NGINX Plus R9 introduces the ability to reverse proxy and load balance UDP traffic, a significant enhancement to NGINX Plus’ Layer 4 load-balancing capabilities.
This blog post looks at the challenges of running a DNS server in a modern application infrastructure to illustrate how the open source NGINX software and NGINX Plus can effectively and efficiently load balance both UDP and TCP traffic (for brevity, we’ll refer to NGINX Plus for the rest of the post).
Load Balancing DNS Traffic with NGINX and NGINX Plus
We recently replaced a proprietary API management solution with an in-house implementation built with nginx and Lua that is more robust, higher performance, and has greater visibility. Learn about our development process and the overall architecture that allowed us to write high-level code while enjoying native code performance, and how we leveraged other open source tools like Vagrant, Ansible, and OpenStack to build an automation-rich delivery pipeline. We will also take an in-depth look at our capacity management approach that differs from the rate limiting concept prevalent in the API community.
httpsify is a https reverse proxy … [https request] –> httpsify –> [apache/nginx/nodejs/… etc] but this isn’t the point because there are many https offloaders, but httpsify uses letsencrypt (https://letsencrypt.org/) for automatically generating free and valid ssl certificates, as well as auto renewal of certs, this web server by default uses HTTP/2 . you can say that httpsify is just a http/2 & letsencrypt wrapper for any http web server with no hassle, it just works .
What you will do
Here are the steps you will go through:
- Spawn a cloud instance which will host our demo website.
- Do some basic hardening of our server and set up Nginx.
- Install a brand new Let’s encrypt certificate and set up its automatic renewal
- Harden the Nginx configuration
- Harden the Security Headers
- Get that shiny A+ security rating you are looking for
This tutorial will use Exoscale as cloud provider since they offer integrated firewall and DNS management. On top of that Exoscale has a strong focus on data safety / privacy and security. Of course you can follow along using any other cloud or traditional hosting service.
“Let’s Encrypt is a new certificate authority (CA) offering free and automated SSL/TLS certificates. Certificates issued by Let’s Encrypt are trusted by most browsers in production today, including Internet Explorer on Windows Vista. Simply download and run the Let’s Encrypt client to generate a certificate (there are a few more steps than that, of course, though not many).
Before issuing a certificate, Let’s Encrypt validates ownership of your domain. First, The Let’s Encrypt client running on your host creates a temporary file (a token) with the required information in it. The Let’s Encrypt validation server makes an HTTP request to retrieve the file and validates the token, which serves to verify that the DNS record for your domain resolves to the server running the Let’s Encrypt client.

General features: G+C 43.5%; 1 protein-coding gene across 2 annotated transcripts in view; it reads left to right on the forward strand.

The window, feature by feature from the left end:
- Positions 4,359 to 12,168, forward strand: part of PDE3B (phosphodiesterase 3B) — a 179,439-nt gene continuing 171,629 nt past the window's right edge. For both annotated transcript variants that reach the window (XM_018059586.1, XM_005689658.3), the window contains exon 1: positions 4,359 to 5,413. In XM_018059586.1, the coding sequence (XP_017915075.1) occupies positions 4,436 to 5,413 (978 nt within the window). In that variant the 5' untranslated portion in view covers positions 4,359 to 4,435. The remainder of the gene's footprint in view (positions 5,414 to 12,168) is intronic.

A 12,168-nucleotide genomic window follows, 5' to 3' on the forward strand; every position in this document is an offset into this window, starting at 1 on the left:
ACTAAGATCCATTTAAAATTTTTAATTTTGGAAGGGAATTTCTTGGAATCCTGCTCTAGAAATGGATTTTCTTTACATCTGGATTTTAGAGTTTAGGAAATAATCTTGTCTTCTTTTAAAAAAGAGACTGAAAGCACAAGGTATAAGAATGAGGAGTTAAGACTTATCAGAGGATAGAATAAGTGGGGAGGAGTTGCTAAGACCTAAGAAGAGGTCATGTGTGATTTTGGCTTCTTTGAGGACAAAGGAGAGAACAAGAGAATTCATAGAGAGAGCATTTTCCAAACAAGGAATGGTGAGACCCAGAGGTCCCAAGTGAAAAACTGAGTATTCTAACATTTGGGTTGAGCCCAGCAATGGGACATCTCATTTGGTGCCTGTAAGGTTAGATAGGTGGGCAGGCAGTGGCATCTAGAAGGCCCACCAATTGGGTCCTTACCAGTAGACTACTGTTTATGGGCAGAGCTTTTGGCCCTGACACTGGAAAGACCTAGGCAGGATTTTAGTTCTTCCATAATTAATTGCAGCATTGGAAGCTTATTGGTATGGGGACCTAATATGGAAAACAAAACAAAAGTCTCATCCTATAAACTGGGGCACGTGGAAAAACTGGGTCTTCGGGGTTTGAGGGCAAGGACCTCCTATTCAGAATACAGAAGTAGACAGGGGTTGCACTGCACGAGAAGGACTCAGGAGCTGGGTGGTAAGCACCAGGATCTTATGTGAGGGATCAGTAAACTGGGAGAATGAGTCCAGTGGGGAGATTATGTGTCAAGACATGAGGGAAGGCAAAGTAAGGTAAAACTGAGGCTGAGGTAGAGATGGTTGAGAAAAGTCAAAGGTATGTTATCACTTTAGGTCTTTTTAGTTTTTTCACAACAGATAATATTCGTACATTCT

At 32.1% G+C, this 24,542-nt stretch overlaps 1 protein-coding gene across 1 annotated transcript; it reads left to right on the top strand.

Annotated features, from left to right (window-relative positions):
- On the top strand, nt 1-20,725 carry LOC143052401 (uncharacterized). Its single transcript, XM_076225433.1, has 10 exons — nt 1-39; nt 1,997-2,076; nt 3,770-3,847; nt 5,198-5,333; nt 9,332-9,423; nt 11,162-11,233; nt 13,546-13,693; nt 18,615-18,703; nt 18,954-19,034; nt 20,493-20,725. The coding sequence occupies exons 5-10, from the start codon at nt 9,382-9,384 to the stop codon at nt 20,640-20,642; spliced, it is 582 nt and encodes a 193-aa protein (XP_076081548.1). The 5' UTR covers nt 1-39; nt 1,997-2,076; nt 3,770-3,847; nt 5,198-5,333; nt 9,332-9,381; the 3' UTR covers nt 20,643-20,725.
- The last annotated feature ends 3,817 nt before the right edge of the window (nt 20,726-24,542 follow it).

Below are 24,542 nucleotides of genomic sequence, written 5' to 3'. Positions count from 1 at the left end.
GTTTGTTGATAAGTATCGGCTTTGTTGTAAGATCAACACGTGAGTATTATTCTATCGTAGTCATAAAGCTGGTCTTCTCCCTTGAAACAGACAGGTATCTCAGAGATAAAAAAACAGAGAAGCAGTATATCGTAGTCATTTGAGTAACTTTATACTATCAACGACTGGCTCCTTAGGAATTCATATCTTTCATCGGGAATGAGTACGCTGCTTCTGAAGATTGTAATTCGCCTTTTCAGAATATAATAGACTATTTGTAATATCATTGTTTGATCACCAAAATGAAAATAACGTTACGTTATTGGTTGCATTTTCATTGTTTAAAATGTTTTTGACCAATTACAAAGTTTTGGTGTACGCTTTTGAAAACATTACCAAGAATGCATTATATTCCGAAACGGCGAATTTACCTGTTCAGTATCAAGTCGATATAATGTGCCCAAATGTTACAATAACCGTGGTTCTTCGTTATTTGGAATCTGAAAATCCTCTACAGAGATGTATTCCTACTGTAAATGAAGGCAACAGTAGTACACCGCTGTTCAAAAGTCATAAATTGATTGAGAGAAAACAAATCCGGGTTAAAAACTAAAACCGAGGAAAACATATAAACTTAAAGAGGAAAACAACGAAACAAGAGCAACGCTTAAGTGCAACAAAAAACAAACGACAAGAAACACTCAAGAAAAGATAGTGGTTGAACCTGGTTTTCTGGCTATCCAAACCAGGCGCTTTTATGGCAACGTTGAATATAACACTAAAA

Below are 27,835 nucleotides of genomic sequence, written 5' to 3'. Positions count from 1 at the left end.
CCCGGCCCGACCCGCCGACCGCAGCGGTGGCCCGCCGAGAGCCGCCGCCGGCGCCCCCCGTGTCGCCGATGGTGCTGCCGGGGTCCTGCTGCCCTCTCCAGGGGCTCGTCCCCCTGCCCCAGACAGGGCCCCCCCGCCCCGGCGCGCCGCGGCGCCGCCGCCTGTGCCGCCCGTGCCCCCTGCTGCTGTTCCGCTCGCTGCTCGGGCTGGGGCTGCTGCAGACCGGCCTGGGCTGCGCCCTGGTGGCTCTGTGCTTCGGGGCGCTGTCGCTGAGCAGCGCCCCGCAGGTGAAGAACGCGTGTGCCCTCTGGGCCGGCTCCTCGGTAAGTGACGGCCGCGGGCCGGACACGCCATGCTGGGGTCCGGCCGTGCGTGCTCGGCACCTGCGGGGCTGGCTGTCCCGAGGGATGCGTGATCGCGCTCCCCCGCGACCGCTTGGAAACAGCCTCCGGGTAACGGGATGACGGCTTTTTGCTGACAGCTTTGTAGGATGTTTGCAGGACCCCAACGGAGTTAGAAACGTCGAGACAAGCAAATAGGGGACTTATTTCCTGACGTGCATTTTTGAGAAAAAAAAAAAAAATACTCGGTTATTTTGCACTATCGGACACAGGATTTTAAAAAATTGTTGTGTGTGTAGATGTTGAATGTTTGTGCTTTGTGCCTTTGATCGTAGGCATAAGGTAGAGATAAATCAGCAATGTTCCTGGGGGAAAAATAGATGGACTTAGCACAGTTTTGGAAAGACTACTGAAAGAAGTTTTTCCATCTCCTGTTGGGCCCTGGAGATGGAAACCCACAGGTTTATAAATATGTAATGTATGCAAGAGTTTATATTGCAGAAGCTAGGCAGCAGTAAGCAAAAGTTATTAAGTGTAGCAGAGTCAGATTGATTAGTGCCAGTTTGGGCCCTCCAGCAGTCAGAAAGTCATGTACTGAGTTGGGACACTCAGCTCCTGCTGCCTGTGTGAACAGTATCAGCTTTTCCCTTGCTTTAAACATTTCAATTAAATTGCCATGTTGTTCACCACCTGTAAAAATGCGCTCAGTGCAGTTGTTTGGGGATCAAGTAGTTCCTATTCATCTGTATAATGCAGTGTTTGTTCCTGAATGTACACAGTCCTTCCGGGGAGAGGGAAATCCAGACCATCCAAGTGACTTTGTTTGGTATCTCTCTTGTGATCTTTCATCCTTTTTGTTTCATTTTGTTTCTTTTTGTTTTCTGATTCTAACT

The Let’s Encrypt client does not yet officially support NGINX and NGINX Plus (support is in beta), but you can still get started right away using Let’s Encrypt with NGINX and NGINX Plus. (This blog applies to both NGINX and NGINX Plus, but for ease of reading we’ll refer only to NGINX Plus from now on.) All you need is the webroot plug-in from Let’s Encrypt, and a few small changes to your NGINX Plus configuration…”
“A month or two ago, I decided to remove Varnish from my site and replace it with Nginx’s built-in caching system. I was already using Nginx to proxy to my Python sites, so getting rid of Varnish meant one less thing to fiddle with. I spent a few days reading up on how to configure Nginx’s cache and overhauling the various config files for my Python sites (yes, irony). In the course of my reading I bookmarked a number of interesting Nginx modules to return to, among them the Image Filter module.
I thought it would be neat to combine Nginx’s reverse proxying, caching, and image filtering to create a thumbnailing server for my images hosted on S3. If you look closely at the
<img> tag below (and throughout this site), you can see Nginx in action…”
“In this tutorial I will walk you through the steps for using Ansible to install and deploy the open source NGINX software and NGINX Plus, our commercial product. I’m showing deployment onto a CentOS server, but I have included details about deploying on Ubuntu servers in Creating an Ansible Playbook for Installing NGINX and NGINX Plus on Ubuntu below…”
Installing NGINX and NGINX Plus With Ansible
“It may not always be convenient to modify configuration files and restart NGINX. For example, if you are experiencing large amounts of traffic and high load, restarting NGINX and reloading the configuration at that point further increases load on the system and can temporarily degrade performance.
The module can be more smoothly expansion and constriction, and will not influence the performance…”